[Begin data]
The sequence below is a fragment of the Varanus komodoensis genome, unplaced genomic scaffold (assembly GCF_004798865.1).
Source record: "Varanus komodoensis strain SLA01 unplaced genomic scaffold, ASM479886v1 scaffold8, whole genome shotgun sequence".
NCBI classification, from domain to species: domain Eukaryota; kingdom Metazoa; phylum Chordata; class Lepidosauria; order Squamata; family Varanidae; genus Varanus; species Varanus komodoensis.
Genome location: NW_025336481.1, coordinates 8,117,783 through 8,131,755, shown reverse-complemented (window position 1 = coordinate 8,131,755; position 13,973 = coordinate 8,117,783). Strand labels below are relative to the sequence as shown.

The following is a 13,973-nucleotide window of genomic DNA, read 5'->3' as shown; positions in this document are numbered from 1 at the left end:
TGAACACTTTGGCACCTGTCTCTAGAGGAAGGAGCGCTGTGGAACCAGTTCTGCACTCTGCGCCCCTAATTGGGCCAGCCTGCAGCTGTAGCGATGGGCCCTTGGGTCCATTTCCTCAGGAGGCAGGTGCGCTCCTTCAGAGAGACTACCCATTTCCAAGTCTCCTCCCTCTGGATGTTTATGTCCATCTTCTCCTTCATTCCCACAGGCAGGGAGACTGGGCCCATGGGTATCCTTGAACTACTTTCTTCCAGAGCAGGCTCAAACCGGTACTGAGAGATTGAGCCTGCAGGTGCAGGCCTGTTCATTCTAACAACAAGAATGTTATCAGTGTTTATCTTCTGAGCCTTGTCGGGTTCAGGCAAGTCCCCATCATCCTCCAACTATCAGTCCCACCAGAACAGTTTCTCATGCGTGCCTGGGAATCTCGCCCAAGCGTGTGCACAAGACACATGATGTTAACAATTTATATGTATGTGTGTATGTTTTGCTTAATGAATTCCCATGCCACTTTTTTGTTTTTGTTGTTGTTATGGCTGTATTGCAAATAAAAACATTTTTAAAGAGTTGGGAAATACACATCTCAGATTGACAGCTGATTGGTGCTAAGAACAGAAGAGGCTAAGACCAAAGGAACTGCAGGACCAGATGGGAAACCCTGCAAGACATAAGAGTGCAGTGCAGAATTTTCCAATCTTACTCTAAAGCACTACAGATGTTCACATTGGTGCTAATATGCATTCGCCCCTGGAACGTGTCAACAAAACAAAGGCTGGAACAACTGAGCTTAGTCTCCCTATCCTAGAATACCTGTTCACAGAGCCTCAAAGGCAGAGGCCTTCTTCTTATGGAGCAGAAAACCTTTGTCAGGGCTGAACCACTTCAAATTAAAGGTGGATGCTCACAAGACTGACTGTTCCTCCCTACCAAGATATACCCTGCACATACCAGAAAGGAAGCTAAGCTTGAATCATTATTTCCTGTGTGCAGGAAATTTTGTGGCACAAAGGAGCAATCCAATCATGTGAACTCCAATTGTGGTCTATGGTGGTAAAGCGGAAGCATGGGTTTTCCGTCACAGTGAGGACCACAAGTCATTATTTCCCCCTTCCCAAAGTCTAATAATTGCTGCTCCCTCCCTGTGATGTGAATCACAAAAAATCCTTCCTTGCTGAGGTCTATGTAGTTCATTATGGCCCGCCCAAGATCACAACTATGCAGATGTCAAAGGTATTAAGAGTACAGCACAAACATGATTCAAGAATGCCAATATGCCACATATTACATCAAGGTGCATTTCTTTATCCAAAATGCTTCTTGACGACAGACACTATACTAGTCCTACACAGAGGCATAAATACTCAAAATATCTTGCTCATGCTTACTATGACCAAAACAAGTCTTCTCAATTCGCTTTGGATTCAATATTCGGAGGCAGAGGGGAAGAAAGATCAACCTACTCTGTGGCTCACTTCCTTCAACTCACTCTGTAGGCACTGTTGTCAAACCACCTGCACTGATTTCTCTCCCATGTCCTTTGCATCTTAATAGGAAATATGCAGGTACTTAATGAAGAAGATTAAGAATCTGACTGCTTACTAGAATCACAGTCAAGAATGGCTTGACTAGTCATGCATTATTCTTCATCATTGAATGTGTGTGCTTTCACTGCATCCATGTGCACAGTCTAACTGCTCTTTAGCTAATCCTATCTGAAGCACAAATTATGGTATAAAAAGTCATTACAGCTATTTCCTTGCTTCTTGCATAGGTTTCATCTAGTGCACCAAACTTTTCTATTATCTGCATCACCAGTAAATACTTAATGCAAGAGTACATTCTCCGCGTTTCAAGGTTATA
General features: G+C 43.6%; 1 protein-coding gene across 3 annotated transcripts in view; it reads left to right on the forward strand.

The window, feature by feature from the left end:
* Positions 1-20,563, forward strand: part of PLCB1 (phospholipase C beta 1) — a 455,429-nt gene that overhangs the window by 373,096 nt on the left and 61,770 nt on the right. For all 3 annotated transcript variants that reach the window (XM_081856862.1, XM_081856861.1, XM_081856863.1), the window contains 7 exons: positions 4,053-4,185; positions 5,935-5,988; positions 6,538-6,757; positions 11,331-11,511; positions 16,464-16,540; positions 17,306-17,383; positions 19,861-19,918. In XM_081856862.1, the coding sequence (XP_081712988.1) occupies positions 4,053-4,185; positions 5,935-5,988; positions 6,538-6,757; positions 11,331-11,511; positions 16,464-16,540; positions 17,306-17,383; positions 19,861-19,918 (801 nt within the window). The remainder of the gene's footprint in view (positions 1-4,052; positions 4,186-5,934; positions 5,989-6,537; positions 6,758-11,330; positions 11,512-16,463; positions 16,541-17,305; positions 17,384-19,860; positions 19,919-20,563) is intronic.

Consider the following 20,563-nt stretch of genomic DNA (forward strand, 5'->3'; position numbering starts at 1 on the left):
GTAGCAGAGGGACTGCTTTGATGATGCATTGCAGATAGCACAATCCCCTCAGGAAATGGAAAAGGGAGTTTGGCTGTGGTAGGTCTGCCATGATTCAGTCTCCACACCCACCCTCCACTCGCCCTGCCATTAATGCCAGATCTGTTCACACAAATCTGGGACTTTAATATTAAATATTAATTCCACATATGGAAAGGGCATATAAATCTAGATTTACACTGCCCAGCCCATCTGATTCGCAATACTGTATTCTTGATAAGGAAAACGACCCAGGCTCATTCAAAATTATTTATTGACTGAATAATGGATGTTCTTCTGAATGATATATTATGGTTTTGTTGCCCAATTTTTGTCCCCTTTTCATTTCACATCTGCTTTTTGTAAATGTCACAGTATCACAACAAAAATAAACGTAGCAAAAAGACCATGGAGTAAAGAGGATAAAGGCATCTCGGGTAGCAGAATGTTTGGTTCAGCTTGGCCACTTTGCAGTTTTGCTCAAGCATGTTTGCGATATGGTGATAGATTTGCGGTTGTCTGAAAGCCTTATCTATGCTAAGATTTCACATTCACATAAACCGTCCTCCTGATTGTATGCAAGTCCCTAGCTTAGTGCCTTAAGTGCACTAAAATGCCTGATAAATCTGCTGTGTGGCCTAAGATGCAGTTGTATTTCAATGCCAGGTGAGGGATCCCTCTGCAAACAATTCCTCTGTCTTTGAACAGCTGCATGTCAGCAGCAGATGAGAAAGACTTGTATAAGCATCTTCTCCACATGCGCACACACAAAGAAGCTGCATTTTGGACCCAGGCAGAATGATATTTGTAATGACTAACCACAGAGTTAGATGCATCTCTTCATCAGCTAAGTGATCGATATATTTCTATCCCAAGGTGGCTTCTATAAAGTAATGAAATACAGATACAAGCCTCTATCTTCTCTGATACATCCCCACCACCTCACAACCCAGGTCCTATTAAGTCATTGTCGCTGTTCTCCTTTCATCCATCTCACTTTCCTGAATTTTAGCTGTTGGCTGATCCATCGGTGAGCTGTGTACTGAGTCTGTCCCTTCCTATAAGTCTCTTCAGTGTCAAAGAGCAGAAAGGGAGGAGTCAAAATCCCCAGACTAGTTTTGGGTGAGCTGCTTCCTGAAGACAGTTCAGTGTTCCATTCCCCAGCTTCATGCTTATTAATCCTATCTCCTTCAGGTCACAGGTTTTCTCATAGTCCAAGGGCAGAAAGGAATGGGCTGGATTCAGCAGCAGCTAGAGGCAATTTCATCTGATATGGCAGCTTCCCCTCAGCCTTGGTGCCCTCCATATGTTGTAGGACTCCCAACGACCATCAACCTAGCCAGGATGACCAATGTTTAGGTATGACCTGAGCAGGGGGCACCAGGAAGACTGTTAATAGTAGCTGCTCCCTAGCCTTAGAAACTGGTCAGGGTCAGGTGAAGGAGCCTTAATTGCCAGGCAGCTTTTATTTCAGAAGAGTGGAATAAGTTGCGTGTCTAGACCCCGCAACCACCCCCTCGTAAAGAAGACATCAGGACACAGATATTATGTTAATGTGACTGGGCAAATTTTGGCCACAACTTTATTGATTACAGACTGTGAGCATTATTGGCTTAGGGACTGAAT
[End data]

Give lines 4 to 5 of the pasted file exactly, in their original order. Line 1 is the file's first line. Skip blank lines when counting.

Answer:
Genome location: NW_025336481.1, coordinates 8,117,783 through 8,131,755, shown reverse-complemented (window position 1 = coordinate 8,131,755; position 13,973 = coordinate 8,117,783). Strand labels below are relative to the sequence as shown.

The following is a 13,973-nucleotide window of genomic DNA, read 5'->3' as shown; positions in this document are numbered from 1 at the left end: